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Angela's story: Dealing with distance

Angela's story: Dealing with distance

238 miles. 

Four hours by car. 

The distance between Utica, NY and New York City.

The distance between mom and me.

It never felt far - until cancer arrived. 

"What time is your appointment?" I asked from the subway platform. One hand pressing the phone to my face. The other covering my free ear. The bag on my shoulder swung as busy commuters pushed by.

"10 a.m.," mom answered. "You're not calling during the appointment."

"Yes I am," I said.

The platform shook. 

"Please call me when you get into the doctor's office," I shouted over the train's horn. "I want you to put me on speaker. I'll make sure I'm not in a meeting. OK, gotta go."

I stepped onto the train.

The doors closed.

I looked at my reflection in the dirty window.

I clutched my phone.

I wish I could be with mom.

It was her fifth chemo treatment.

I was there for the first. I was there for the fourth, when her medicine changed. And of course I'd be there for the last.

But it's not enough.

The doors opened. I rushed off with the crowd.

I glanced at my phone.

I wish I could be with mom.

"Hi, Aunt Lisa. Is the gift ready for today?" I pressed the phone to my ear as I weaved through a line of people waiting at a coffee stand in Midtown Manhattan.

"Yes, it's all set," she answered.

"Great," I said. "Remember, please don't give it to her until she sits in that awful brown, leather chair. She hates that part. That's when I want her to get her surprise."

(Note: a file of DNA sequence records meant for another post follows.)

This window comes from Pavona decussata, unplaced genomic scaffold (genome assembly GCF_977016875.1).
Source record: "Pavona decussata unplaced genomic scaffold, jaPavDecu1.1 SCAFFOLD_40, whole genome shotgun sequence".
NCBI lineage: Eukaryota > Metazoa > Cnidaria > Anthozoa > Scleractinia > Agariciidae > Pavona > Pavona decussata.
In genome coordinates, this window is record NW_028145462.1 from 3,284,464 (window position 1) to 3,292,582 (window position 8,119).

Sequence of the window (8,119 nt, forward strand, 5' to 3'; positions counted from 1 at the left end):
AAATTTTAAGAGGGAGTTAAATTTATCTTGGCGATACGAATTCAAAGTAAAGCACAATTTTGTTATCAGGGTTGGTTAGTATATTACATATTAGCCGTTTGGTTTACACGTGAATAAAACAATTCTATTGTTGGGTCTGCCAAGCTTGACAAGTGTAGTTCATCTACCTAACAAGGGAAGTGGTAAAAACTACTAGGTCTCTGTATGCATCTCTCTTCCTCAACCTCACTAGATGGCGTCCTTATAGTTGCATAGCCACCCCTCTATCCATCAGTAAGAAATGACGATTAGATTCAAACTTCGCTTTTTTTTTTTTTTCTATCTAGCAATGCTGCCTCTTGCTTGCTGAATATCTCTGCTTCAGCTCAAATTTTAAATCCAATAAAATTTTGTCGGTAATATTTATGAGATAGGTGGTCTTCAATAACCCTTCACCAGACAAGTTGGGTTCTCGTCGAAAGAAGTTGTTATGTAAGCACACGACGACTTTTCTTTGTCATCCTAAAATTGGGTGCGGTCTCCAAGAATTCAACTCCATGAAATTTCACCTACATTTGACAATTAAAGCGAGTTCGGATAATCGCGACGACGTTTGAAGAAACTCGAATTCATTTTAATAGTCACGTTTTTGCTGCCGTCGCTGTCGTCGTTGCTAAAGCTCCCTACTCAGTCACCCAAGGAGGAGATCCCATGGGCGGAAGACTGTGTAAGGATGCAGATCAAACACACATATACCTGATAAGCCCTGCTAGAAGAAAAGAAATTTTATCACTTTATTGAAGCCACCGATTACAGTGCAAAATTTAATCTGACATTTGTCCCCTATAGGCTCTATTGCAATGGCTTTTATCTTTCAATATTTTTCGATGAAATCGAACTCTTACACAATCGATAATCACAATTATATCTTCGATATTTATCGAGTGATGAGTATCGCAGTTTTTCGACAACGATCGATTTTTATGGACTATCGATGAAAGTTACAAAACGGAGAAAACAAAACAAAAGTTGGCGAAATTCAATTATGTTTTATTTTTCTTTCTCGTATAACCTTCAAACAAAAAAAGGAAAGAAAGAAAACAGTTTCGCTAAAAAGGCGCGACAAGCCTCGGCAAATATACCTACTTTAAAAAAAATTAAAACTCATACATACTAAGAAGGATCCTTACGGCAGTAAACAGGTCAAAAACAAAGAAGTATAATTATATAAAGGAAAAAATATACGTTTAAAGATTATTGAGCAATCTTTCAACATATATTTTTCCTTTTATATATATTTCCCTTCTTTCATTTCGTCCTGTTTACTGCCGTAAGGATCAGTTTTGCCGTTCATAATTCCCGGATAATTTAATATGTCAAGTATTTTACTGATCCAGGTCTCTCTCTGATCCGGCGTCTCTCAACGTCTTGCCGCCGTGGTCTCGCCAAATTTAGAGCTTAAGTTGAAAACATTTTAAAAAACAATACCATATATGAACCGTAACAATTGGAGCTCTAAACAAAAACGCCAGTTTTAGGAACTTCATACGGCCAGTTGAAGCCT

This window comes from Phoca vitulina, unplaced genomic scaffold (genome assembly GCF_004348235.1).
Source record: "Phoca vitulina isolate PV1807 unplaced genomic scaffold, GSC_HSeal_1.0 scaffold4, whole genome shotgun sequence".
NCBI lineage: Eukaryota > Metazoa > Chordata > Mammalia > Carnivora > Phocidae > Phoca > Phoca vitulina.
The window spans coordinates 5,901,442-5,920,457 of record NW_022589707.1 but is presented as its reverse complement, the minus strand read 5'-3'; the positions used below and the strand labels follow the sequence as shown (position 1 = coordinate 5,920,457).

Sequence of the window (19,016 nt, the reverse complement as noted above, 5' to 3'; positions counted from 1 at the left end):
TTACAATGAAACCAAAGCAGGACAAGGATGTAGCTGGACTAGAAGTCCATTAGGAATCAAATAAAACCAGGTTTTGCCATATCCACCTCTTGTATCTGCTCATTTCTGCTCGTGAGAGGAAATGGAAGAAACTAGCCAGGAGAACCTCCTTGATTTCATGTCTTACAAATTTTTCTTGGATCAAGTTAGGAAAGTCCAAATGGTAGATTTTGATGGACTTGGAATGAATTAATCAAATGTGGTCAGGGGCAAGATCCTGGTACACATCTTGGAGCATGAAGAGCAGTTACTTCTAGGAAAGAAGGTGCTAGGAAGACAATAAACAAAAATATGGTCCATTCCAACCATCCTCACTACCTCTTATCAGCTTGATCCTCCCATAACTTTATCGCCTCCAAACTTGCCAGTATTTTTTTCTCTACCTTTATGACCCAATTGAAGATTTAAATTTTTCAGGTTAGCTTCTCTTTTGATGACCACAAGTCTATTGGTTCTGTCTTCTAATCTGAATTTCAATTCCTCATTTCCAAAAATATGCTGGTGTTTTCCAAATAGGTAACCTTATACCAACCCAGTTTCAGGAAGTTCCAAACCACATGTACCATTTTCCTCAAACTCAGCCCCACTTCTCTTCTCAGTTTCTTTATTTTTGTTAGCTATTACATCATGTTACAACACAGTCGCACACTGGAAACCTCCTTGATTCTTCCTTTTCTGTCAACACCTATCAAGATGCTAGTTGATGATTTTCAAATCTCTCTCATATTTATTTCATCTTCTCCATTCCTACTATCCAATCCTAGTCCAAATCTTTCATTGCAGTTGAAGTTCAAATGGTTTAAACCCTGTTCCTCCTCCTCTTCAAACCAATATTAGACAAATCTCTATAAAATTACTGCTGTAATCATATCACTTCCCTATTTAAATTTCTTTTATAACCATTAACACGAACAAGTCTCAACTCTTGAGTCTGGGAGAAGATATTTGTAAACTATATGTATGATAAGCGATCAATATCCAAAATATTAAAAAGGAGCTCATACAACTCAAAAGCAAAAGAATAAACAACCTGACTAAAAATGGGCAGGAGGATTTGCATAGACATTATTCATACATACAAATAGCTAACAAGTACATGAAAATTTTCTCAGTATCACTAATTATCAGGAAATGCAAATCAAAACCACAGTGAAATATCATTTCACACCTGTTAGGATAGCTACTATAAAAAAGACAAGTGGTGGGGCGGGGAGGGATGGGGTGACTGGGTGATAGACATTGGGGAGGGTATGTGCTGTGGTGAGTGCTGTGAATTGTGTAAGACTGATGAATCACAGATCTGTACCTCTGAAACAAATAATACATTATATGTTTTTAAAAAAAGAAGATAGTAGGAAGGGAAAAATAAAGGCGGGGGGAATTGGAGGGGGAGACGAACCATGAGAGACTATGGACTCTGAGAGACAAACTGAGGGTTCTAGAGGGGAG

Mom jokingly calls it 'The 8 gifts of chemo.'

I call it being a good daughter.

I prepared several gifts and left them with my family.

We had an amazing support system. Mom's sisters went with her to nearly every treatment. Someone was always bringing her there, stopping in for a visit during chemo or taking care of her after. 

I always knew she was always in good hands.

The person who brought mom to chemo would take on the duty of delivering my gift.

Each one went along with mom's journey.

Each included a card with a special note from me. 

For the first treatment, I gave mom a gold bracelet with my birthstone - Amethyst. I bought the same with her birthstone - Ruby.  We put each other's on before the first round of chemo, and promised not to take them off until the cancer was gone.

For the second, mom received a Netflix subscription and some snacks. 

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For the third, I gave mom a gift certificate for a manicure and pedicure. I got her makeup too. This was when her hair was starting to fall out. I wanted her to feel beautiful.

This time, mom was getting a gift certificate for personal training sessions. A gift to help build up her strength when chemo is done.

My phone vibrated on my desk.


I went into my boss' private office and closed the door. 

"Hi everyone," I sang into the phone.

"Hi Angela," Mom's doctor said first. 

"Hi Angie," my aunt called out.

"Don't you have work to do?" mom said.

We laughed.

"Did you get your gift?" I asked. My voice echoed through the phone's speaker in the doctor's office.

"I just opened it. Thank you. Great idea," mom answered.

"How's everything looking?" I asked the doctor.

"Everything is good, Angela," she replied with a chuckle. "Your mom is doing great."

I heard the nurse, Annie, walk in.

"Is that Angela?" she shouted in her cherry voice.

"Of course, who else would it be?" mom said.

We laughed.

"I'll let you get to it," I said. "Mom, please call me when you get home so I know you're OK."

"Of course," she replied.

We laughed.

I looked out the window at the skyscrapers surrounding me. 

I glanced down at the traffic and crowds seven floors below.

My eyes stung.

I clutched my phone.

I wish I could be with mom.




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